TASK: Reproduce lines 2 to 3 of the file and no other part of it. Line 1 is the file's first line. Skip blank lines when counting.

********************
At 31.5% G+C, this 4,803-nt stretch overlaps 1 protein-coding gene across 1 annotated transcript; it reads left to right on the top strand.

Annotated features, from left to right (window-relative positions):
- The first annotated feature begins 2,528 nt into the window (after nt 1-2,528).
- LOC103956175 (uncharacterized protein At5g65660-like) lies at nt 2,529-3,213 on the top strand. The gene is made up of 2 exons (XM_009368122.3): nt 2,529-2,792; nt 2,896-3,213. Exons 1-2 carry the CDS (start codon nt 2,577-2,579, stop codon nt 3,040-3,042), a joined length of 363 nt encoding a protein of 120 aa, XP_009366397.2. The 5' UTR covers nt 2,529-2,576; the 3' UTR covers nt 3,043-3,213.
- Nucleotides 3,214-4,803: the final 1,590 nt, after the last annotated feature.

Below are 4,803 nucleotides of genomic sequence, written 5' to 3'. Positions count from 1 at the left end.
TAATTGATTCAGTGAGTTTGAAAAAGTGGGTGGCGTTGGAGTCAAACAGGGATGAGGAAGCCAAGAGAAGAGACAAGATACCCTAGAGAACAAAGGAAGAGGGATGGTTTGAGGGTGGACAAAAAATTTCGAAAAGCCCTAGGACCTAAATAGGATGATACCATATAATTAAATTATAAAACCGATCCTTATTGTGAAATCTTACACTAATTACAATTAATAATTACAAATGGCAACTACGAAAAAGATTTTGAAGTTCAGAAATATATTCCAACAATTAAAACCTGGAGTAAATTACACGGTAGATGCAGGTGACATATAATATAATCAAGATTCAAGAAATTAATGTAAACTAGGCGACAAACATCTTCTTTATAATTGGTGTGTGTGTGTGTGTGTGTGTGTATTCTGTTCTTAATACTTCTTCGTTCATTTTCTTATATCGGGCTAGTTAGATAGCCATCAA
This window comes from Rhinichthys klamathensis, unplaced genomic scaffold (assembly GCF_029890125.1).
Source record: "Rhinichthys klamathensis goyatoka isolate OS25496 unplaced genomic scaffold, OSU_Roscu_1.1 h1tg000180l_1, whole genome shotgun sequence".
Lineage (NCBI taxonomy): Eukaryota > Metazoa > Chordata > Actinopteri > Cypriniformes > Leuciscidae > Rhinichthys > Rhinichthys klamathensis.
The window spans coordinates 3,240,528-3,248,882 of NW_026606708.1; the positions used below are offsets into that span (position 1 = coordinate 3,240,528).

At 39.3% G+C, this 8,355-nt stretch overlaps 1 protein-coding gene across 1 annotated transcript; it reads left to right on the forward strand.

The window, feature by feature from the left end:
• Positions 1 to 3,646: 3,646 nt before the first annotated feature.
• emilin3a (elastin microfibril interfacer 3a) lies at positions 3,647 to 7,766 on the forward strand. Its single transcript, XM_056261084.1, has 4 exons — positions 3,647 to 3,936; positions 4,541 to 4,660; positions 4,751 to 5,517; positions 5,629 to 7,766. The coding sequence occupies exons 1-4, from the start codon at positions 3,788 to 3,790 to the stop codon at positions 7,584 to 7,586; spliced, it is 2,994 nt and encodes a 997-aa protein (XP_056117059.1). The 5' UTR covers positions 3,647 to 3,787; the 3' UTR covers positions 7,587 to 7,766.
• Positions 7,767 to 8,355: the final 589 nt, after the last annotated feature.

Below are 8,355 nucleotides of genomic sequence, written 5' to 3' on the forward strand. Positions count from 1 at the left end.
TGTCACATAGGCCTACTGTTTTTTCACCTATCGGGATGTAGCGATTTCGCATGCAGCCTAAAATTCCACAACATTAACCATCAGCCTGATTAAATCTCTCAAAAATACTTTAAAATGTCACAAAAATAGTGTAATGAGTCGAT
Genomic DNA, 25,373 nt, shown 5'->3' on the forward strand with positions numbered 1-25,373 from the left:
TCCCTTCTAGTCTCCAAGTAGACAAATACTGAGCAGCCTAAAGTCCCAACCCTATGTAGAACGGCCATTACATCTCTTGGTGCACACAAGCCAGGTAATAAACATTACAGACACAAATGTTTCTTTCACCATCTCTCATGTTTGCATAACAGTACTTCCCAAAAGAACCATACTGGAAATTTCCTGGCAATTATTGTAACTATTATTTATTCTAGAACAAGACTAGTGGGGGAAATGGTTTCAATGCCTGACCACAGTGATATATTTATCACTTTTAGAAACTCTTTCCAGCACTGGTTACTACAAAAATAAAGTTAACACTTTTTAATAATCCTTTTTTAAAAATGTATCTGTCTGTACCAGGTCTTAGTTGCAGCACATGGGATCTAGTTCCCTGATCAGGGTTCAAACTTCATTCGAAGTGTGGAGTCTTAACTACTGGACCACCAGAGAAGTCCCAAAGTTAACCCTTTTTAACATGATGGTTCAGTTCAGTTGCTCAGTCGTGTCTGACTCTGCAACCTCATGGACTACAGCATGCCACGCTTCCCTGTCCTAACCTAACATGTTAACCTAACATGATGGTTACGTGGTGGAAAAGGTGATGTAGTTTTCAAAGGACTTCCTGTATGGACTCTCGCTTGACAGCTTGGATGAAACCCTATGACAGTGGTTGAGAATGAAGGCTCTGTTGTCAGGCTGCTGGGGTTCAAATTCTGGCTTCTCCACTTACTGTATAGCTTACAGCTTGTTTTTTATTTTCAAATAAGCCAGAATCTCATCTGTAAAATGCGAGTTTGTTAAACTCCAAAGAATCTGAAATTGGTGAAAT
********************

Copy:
Annotated features, from left to right (window-relative positions):
- The first annotated feature begins 2,528 nt into the window (after nt 1-2,528).